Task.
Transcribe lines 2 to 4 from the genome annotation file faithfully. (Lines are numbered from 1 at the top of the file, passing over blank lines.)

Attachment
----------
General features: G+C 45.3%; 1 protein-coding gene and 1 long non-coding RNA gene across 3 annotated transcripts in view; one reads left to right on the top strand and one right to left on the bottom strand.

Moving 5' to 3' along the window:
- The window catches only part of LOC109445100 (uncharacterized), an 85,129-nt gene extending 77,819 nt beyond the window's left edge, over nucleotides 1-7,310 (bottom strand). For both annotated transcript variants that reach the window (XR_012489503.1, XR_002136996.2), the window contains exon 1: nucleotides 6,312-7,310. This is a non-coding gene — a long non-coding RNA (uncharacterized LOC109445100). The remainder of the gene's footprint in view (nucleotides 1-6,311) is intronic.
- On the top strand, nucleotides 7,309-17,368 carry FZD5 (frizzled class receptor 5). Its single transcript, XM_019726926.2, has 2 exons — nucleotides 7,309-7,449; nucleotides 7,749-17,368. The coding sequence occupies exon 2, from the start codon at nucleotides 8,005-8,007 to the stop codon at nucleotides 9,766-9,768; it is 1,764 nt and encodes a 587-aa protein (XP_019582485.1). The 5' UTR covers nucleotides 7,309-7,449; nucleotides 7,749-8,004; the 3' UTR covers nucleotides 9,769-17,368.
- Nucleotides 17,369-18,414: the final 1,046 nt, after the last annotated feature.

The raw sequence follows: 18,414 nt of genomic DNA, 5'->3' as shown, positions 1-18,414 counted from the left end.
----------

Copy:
Moving 5' to 3' along the window:
- The window catches only part of LOC109445100 (uncharacterized), an 85,129-nt gene extending 77,819 nt beyond the window's left edge, over nucleotides 1-7,310 (bottom strand). For both annotated transcript variants that reach the window (XR_012489503.1, XR_002136996.2), the window contains exon 1: nucleotides 6,312-7,310. This is a non-coding gene — a long non-coding RNA (uncharacterized LOC109445100). The remainder of the gene's footprint in view (nucleotides 1-6,311) is intronic.
- On the top strand, nucleotides 7,309-17,368 carry FZD5 (frizzled class receptor 5). Its single transcript, XM_019726926.2, has 2 exons — nucleotides 7,309-7,449; nucleotides 7,749-17,368. The coding sequence occupies exon 2, from the start codon at nucleotides 8,005-8,007 to the stop codon at nucleotides 9,766-9,768; it is 1,764 nt and encodes a 587-aa protein (XP_019582485.1). The 5' UTR covers nucleotides 7,309-7,449; nucleotides 7,749-8,004; the 3' UTR covers nucleotides 9,769-17,368.